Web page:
The problem here is that the point Cronenberg is trying to make doesn't come naturally from the story's plot elements, so he's trying to force it by having the characters just say it. But that doesn't work. If the characters really are losing touch with reality, the film needs to show that through its story and the characters’ actions; the writer can’t just have the characters say “gee, I’m losing touch with reality.” What's happened here is Cronenberg made a mess of the underlying concept and he never bothered sorting it out before he made the film. Instead, he hopes to hide this fact by covering up the mess with forced dialog. This doesn't work. In fact, compare this with Inception, where the story methodically builds all the elements needed to let the audience question whether any of the worlds in which the characters find themselves can ever be proven to be real and leaves them wondering how the characters would actually know.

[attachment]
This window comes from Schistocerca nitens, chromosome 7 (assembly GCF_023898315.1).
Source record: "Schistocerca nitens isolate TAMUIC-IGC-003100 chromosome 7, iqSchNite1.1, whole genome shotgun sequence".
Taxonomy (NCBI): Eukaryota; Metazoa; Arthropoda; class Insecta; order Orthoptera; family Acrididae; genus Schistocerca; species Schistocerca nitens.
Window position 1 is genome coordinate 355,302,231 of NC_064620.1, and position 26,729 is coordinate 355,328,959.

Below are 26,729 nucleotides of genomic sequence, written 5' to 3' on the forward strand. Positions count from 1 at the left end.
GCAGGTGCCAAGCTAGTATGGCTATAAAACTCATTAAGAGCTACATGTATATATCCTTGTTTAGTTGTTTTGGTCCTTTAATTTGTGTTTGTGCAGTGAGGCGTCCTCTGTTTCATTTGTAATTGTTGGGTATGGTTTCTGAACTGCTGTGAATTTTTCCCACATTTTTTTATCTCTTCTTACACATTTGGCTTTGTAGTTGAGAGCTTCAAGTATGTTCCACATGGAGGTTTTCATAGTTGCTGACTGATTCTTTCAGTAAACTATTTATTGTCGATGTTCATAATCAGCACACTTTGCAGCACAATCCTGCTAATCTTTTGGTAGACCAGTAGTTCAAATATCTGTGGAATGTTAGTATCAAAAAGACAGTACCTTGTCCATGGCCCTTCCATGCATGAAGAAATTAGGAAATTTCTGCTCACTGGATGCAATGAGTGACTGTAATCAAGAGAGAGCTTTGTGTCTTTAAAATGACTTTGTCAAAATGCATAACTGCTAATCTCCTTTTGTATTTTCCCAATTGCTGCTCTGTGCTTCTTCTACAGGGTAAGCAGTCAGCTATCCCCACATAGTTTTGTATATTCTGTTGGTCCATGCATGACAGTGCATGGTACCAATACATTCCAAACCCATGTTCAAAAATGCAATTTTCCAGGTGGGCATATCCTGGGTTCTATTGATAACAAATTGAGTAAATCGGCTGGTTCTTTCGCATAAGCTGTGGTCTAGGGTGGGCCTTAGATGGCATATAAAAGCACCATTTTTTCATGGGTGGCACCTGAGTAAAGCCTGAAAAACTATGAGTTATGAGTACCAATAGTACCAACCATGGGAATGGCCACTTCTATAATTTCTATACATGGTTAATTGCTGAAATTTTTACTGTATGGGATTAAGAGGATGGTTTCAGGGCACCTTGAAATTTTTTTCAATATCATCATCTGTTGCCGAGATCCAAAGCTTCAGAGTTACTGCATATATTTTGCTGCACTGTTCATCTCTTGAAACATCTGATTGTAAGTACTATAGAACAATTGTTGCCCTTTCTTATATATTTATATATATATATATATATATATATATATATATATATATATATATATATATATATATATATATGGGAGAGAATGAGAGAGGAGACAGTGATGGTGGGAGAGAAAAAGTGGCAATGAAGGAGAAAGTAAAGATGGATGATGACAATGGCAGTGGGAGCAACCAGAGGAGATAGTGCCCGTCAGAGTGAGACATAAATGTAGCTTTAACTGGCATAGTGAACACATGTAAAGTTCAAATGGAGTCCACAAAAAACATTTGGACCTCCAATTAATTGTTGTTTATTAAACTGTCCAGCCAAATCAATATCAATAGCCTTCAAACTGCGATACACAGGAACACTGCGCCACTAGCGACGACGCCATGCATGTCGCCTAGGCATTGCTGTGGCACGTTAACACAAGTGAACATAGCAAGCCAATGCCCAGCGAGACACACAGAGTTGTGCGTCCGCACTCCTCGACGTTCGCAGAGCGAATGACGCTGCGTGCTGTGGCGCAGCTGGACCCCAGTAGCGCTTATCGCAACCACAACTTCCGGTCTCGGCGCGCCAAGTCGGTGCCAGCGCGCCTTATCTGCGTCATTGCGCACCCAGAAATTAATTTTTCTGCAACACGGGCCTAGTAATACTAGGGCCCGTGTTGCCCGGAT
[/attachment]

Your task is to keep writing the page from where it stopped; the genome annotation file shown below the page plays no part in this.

If Cronenberg had bothered solving his plot problems rather than just covering them up, eXistenZ could have been Inception before Inception.


Unknown said...

I really wanted to like the film, and even gave it two tries. But I just couldn't sort out what was going on and why. I'm willing to take notes on a lengthy novel, but if I have to do that with a movie, it has already lost me.

AndrewPrice said...

Lawhawk, I think you and I had the same thoughts on the film. It seems to be packed with all kinds of things going on -- so many in fact, that it becomes very difficult to keep track of exactly who is on what side and doing what and what means what to what. BUT, in the end, it's all bunk because none of it ever ties together -- it's just a veneer of a complex plot that falls apart the moment you start looking at it.

I think ultimately, Cronenberg lost control of his material very early on and never bothered to make sure he pinned that down before he went ahead and started shooting. It's too bad, because the movie has tons of potential.

Anonymous said...

I can't comment since I haven't seen the film and I'd prefer to avoid spoilers (even though I'll most likely forget them by the time I get around to watching the film).

Cronenberg... what an enigma. I liked Videodrome, at least to the extent that I got it. I didn't get Naked Lunch at all but I should probably watch it again. And then there's Crash which was the first NC-17 film I ever saw. It's not a mind-bender, just weird but still oddly watchable. Ditto for Dead Ringers.